Marasmus – Conjuring Enormity

Rating: 3/5
Disributor/Label: Independent
Released: 2015
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Band Line Up

Devon: Vocalsun-the-tomb-of-all-things
Andy: Guitar
Trynt: Drums
Brandon: Guitar

Track Listing

1. Deadspeak
2. Conjuring Enormity
3. Direct Demonic Influence
4. Infinite Torture
5. Post Mortal Possession
6. Mutiliated Apparition
7. Gutting The Orb
8. Beyond Death


If you like your Death Metal brutal and technical then Marasmus will surely appeal to you. The Kansas City killers return with “Conjuring Enormity”, their second album. It seems that their mission is to lay waste to your eardrums and liquify your brains.

The proceedings are ushered in with “Deadspeak”, a lurid, Excorcist style intro. It is malevolent and skin crawlingly creepy. The album begins proper with the crushing title track. It lurches from warp speed to ludicrous speed, all the while dripping with volcanic fury. The down-tuned guitars are positively monstrous. It is an exhilarating way to begin an album.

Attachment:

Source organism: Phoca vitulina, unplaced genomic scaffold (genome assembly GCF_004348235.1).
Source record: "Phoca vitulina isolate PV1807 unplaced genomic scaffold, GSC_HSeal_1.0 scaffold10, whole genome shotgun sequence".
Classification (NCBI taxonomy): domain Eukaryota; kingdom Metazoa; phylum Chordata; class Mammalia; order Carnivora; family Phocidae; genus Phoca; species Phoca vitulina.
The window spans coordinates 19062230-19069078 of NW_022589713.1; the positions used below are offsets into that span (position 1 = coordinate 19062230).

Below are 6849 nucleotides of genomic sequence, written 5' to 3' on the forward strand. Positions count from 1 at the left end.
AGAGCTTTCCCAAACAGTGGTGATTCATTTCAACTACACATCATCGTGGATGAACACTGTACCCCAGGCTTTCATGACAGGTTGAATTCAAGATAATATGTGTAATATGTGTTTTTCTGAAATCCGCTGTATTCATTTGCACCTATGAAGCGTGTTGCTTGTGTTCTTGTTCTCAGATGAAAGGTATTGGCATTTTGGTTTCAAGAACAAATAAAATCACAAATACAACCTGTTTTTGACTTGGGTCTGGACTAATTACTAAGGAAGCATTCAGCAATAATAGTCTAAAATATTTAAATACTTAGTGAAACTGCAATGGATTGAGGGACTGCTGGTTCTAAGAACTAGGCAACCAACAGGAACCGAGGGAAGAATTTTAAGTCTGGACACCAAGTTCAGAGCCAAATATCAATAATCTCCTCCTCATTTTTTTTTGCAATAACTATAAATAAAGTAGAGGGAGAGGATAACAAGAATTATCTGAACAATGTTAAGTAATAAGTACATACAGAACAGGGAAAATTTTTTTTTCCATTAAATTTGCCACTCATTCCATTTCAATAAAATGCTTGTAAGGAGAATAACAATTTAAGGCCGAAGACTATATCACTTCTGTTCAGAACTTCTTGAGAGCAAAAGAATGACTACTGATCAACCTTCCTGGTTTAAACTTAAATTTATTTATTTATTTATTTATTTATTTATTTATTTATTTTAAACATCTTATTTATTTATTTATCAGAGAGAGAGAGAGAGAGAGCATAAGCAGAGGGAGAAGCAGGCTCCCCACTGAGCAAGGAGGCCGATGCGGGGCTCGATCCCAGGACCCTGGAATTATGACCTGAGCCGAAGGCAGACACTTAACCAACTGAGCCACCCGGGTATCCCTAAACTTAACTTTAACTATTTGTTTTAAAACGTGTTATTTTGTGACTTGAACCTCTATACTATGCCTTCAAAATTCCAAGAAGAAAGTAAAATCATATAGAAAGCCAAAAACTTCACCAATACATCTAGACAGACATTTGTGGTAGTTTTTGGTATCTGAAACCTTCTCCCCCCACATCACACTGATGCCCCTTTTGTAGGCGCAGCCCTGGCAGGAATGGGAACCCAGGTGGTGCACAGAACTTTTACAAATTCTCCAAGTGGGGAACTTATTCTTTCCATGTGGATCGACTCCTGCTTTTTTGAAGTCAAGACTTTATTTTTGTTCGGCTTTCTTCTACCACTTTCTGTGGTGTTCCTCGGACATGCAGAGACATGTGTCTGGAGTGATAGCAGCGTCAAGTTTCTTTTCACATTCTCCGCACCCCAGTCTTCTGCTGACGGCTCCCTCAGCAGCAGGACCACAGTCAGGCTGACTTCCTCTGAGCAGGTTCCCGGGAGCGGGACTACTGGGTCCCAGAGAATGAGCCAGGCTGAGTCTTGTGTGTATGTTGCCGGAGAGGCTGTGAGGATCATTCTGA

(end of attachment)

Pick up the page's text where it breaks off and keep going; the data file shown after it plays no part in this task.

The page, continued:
Next up is “Direct Demonic Influence”, which is rancid, rancorous, raging and relentless. “Infinite Torture” initially slows things down with some eerie riffing in its intro before launching another volley of acid drenched Death Metal frenzy. From here the albums quality dips a little. “Post Mortal Possession” is directionless and a little derivative, and “Gutting The Orb” borders on boring. However, the high standard is restored with “Mutilated Apparition”, a fetid, strangulated blast-o-rama, a focussed black flame of a track. The album is concluded with “Beyond Death”, packed with dizzying velocity and many deft time changes. It is a pleasing headbanger, and my pick for the albums stand-out cut.

As stated the albums guitar sound is monstrous, but the drums are immensely tinny, almost to a migraine inducing degree. The riffing is just the right side to technical, but overall the songs are lacking in light and shade. The whole album is just relentlessly brutal, albeit competent and well performed. After a while the tracks seem to bleed into each other. A partial triumph.

Review By Owen Thompson